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5 ways to get over *that* bad mark

September 18, 2018

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It’s bound to happen at least once in your degree (even if you have an HD average). You put hours and hours of effort into your assignment only to get it back and see that you’ve just scraped a pass. Your heart sinks. You don’t understand why they’d critique the genius that is your work. Then you think that maybe you are the genius and they just don’t get it. You feel a bit like this:

 

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Although it may seem like you'll never get over your bad mark, it is possible and there is light at the end of the tunnel that is your administrative law subject. There are surprisingly many parallels between getting over a bad mark and a relationship breakdown.

 

1. Reflect on your mark

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Our natural instinct when our work is criticised is to get defensive. My Federal Constitutional Law professor told us about a student who had sent him an angry email immediately after they had received their mark, before sending him an apology email the next day. Don’t be that person because you sound like a jilted ex-lover. Take some time to reflect on your mark and then decide whether you still want to contact your lecturer/marker. Maybe you had other things going on at the time, maybe you had misunderstood the amount of time you’d need to spend on the assignment or the amount of research you would have to do. Whatever it is, just take some time to think about your mark.

 

2. Read the feedback

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Read the feedback that’s available and where you sat on the marking rubric. Take the time to read and re-read your assignment a couple of times and then read it again against the feedback. Don’t just look at the mark and throw the assignment away - pinpoint exactly where you lost marks and work on improving in those areas. For example, it could be that you need to work on your critical writing skills, the depth of your research, time management during exams or acknowledging weaknesses in your argument. Whatever it is, seek out resources that can help you improve in these areas - maybe you can view past examples of essays, tackle more problem questions under exam conditions or speak to librarians about legal research tips.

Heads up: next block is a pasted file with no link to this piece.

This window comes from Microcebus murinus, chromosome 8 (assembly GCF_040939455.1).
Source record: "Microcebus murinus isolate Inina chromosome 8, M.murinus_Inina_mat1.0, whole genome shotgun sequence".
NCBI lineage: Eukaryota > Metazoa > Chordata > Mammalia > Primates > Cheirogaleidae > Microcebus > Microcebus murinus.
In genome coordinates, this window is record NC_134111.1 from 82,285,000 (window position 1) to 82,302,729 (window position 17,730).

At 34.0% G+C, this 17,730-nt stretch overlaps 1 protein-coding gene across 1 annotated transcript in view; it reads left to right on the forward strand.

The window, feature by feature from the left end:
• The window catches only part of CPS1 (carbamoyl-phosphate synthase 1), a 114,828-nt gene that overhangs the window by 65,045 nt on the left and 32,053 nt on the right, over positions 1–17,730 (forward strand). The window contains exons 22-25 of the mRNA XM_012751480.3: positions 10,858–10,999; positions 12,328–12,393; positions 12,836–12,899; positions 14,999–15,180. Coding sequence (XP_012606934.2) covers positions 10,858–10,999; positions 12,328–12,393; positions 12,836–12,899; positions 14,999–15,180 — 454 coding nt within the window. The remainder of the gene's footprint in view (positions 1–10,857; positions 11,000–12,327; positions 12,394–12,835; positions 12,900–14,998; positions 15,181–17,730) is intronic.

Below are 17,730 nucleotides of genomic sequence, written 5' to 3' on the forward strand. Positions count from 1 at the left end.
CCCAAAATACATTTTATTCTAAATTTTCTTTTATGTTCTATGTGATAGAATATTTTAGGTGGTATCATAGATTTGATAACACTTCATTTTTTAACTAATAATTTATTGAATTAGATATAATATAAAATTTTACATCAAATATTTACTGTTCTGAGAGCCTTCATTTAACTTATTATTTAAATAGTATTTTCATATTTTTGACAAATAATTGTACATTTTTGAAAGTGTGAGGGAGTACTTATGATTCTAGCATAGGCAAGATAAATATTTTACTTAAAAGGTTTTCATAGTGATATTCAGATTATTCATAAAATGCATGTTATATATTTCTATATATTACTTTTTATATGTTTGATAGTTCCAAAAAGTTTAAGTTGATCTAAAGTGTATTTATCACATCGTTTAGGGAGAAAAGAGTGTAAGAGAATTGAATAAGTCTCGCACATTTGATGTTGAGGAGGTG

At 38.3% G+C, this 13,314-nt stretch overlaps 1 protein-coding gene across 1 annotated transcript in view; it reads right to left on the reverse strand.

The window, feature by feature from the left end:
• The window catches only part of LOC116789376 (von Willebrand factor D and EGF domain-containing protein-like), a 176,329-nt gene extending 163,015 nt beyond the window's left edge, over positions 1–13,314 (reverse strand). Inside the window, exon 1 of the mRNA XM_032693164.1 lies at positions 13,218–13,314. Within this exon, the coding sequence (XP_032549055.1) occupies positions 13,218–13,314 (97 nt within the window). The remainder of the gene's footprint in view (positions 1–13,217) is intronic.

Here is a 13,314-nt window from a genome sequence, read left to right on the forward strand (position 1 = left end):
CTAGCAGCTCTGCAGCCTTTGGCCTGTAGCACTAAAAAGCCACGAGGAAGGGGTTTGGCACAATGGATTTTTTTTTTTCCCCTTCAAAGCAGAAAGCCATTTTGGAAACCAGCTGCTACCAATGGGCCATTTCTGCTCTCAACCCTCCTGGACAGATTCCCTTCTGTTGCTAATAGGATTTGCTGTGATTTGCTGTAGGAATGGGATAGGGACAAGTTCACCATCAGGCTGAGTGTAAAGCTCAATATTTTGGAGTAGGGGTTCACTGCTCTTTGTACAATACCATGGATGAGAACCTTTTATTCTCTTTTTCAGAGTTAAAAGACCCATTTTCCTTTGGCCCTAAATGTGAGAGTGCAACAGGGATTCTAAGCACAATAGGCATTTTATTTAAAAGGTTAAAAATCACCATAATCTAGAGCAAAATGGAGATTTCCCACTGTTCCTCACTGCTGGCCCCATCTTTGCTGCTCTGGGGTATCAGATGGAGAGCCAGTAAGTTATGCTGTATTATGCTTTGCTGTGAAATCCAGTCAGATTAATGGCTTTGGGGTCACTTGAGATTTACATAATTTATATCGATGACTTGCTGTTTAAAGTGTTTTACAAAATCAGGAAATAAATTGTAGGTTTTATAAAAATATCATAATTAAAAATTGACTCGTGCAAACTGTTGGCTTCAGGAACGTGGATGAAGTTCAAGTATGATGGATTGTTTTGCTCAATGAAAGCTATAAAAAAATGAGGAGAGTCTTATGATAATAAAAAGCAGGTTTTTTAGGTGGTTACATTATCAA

3. Create a study plan

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Create a study plan for the rest of semester or for next semester. It’s easy to be dissuaded by a bad mark and lose motivation but creating a study plan that you can stick to will mean you can plan out your study days/times in advance. Creating a study plan helps you to figure out if there’s any weekends where you’ll be particularly busy so you can make up your study throughout the week. When any busy periods in your social life or exam period comes around, you’ll be less overwhelmed this way and you’ll be glad you had planned this out in advance.

 

4. Form a study group

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Form a study group. If there's any concepts or legal principles you're not clear on, it's helpful to discuss it with your study buddies. Perhaps your lecturer went over a concept really quickly and you didn't understand it. Whatever it is, your study buddies can hopefully help you, or if they're also not clear, you can all work through it together. Going through problem questions together means you get different perspectives - they may come up with a possible answer you missed or notice something in the facts that you did not pick up on. 

 

5. Your mark does not reflect your abilities

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If you feel demotivated by your contracts law mark, it does not necessarily mean that you’re not good at contract law. You may find that you actually excel in a contracts law moot. Assessments can only test us on particular topics within the subject and only in a particular way - you may not do well in exams but you find that you’re actually much better at oral assessments. Unless you have a course coordinator who somehow manages to squeeze every topic into a problem question, chances are most of the topics are not examined. Takeaway point: doing bad in a subject is not reflective of your capabilities in that area of law. 

 

Getting over a bad mark is hard. We know this and we know it’s especially hard as law students are notorious for being perfectionists and hard on ourselves. Employers care more than just about your mark and fail marks can always be explained. You might be fretting over a bad mark - but it could also be worth only 20% of your overall grade for the subject. Focus on improving in the other 80%. Remember that it’s not the end of the world - every mark is improvable. 

 

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